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What To Do If Your Used Car Gets Recalled

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Getting a recall notice on your vehicle may not be good news, but since recall notices range in severity, finding out that a part on your vehicle is defective may not be as bad as you think.

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“Many recalls are for less than perilous reasons. Sometimes they’re for something as benign as a mislabeled sticker. Or durability tests find a suspension spring could wear out prematurely,” according to “Even when a recall is issued, often there’s little likelihood that a part will actually fail. Indeed, a vast majority of affected cars will never experience the potential problems outlined in a recall notice.”

And hopefully, with a new car, your likelihood of receiving a recall will be minimal. But, what if you bought your car used? Buying a used car holds many benefits including cost savings, but it also means you’re taking on a vehicle that might have exiting issues, including a recall.

“If you just picked up a used car, or if you’re in the market for one, you might find some unsettling or downright scary information about existing recalls. Some recalls are for really serious problems, and you shouldn’t delay getting them fixed,” according to Writer Cherise Threewitt.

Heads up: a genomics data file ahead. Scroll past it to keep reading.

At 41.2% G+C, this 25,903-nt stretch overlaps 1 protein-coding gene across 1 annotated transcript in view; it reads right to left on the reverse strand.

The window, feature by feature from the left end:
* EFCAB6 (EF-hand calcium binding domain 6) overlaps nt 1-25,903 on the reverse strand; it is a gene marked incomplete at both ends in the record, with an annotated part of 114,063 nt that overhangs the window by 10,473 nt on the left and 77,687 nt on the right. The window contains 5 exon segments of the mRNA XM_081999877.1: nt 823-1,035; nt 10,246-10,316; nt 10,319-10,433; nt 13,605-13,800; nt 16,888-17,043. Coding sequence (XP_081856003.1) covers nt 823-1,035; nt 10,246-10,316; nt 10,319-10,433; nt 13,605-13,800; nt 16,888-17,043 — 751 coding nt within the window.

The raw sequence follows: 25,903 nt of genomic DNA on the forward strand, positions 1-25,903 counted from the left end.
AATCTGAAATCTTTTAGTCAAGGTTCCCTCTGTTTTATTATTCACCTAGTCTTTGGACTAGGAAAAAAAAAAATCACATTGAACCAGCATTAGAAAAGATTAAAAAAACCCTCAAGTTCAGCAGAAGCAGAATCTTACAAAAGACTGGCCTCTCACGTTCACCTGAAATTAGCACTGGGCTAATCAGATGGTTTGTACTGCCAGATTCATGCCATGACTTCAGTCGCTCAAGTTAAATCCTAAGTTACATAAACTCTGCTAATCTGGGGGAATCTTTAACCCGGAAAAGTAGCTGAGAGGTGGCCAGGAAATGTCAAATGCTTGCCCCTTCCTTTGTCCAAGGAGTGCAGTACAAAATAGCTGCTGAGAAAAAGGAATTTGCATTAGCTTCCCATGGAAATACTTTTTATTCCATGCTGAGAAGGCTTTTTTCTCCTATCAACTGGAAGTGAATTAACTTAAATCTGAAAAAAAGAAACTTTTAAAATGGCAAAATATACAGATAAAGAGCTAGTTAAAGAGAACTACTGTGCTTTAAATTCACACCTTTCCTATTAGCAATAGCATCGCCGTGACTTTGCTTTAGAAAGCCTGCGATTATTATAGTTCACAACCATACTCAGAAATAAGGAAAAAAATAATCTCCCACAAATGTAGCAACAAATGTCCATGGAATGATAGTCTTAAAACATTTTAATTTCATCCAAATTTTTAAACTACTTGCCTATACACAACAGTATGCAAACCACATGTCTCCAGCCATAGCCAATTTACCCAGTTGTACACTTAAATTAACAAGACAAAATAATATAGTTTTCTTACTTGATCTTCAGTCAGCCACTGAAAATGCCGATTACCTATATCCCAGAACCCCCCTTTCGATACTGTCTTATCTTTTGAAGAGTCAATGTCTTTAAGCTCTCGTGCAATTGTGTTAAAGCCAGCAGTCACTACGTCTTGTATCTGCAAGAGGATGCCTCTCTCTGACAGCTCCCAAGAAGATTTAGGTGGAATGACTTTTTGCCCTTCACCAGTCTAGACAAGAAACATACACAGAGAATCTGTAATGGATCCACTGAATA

There is good news if you bought your used car from a manufacturer-affiliated dealership, though.

“If you are buying a used car from a dealership that’s affiliated with the car’s manufacturer, there shouldn’t be any outstanding recalls by the time the car makes it to the lot. If there are, you should ask for the work to be completed before signing the contract and taking delivery of the car,” reports Threewitt.

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If you purchased your vehicle from a used car dealership that isn’t affiliated with the car’s manufacturer, you might not receive recall info before you drive away, according to Threewitt.

If you’re in the market for a used car or are currently driving a used car, do your homework to uncover if the vehicle of your dreams is subject to any recalls.

News Source: How Stuff Works, Consumer Reports